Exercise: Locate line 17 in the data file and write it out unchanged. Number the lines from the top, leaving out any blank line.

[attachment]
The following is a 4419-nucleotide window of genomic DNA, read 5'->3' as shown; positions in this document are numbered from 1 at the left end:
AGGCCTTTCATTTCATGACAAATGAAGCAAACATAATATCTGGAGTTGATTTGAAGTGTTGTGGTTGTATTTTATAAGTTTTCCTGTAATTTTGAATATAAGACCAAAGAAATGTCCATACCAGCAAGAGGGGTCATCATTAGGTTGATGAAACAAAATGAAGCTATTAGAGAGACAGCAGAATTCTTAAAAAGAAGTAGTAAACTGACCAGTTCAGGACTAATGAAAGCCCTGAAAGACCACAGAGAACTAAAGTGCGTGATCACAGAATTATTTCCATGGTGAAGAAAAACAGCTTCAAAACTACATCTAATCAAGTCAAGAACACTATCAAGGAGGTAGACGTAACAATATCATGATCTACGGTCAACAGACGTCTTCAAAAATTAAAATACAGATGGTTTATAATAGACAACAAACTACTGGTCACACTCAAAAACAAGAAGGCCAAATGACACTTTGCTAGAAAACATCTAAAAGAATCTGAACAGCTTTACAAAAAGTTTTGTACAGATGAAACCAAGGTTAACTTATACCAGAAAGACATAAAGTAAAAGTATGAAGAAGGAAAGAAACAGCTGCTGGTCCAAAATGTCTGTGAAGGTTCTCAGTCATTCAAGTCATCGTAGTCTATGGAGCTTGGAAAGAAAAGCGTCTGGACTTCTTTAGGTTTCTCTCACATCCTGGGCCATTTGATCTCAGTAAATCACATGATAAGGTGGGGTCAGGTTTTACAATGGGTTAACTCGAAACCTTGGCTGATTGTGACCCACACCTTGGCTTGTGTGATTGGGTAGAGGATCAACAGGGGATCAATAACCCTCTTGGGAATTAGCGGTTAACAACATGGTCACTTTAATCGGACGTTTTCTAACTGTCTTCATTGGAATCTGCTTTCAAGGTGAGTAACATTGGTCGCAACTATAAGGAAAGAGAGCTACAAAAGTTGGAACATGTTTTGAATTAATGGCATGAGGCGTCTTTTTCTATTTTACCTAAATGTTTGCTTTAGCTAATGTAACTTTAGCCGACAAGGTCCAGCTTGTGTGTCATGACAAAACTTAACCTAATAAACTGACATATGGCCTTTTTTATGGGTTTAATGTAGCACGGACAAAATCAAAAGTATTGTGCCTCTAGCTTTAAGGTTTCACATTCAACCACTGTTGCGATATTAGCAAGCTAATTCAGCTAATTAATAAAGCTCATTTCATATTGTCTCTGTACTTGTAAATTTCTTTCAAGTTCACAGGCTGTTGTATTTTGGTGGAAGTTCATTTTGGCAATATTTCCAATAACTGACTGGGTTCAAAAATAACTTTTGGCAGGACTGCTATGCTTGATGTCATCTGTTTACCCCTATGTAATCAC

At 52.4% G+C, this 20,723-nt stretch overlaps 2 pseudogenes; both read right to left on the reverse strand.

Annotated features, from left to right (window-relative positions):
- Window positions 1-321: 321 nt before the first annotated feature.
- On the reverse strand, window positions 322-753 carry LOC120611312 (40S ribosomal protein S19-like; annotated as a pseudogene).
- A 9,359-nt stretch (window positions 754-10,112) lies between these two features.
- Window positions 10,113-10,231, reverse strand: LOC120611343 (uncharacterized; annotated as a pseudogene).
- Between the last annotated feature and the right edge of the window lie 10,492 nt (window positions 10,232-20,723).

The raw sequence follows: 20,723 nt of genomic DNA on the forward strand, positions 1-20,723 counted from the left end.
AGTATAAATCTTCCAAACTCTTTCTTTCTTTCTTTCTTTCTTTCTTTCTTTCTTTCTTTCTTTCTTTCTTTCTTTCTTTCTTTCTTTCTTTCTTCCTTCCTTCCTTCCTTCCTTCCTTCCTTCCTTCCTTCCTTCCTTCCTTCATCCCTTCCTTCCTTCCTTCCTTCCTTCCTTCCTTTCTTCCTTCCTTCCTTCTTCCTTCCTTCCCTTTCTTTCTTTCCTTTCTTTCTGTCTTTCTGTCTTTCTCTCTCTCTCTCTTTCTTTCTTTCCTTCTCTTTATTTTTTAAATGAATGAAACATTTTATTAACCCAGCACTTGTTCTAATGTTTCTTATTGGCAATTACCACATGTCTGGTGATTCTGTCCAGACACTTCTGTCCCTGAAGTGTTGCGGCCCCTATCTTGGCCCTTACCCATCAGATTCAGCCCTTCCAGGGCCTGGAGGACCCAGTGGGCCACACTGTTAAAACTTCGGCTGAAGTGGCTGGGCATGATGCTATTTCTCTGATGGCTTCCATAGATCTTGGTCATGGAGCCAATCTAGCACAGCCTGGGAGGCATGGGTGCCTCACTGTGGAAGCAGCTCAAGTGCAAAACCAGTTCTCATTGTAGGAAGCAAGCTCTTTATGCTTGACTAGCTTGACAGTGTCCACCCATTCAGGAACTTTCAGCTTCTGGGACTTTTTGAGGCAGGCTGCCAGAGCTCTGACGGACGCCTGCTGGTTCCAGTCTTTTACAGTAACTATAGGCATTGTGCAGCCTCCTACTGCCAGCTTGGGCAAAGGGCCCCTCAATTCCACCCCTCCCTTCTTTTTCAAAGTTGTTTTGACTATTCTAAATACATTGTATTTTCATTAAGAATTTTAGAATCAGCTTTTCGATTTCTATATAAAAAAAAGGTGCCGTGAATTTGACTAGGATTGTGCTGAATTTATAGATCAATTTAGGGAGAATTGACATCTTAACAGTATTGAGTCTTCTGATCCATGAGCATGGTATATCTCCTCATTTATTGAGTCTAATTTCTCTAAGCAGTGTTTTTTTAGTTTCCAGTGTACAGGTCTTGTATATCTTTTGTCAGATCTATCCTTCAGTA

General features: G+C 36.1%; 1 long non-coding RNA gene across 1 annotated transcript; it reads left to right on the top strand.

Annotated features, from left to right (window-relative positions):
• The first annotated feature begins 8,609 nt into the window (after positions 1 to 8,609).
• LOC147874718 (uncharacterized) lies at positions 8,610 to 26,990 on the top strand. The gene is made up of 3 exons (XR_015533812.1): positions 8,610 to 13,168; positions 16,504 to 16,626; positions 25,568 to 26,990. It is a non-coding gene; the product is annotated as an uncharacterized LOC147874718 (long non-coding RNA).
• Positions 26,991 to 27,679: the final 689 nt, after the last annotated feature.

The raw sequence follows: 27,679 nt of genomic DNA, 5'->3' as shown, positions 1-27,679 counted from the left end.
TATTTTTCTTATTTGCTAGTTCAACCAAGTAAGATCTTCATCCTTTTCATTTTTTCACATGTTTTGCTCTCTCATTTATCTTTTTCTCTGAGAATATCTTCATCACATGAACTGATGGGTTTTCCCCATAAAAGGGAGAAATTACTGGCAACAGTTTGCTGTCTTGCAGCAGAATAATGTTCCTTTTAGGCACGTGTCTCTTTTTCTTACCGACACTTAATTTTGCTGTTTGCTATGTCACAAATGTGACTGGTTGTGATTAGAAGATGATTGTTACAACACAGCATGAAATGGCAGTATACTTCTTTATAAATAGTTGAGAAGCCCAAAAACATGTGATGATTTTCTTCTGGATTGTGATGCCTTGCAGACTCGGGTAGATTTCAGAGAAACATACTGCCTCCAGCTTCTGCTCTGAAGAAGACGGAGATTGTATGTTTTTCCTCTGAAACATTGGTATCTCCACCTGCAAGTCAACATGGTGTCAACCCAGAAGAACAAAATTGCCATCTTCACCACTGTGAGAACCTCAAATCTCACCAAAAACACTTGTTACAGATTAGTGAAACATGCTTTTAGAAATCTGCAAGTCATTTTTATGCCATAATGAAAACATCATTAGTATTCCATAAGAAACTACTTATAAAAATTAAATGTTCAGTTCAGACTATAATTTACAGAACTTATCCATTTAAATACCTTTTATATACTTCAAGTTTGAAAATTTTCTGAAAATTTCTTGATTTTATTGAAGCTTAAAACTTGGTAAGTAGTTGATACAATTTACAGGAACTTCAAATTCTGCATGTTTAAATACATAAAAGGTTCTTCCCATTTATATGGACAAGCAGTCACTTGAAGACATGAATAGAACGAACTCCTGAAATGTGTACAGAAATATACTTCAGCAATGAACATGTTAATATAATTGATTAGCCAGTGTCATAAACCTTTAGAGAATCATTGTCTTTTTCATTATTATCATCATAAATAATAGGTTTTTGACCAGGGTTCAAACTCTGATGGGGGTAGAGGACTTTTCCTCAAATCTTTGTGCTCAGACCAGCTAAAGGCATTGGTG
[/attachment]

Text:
The raw sequence follows: 27,679 nt of genomic DNA, 5'->3' as shown, positions 1-27,679 counted from the left end.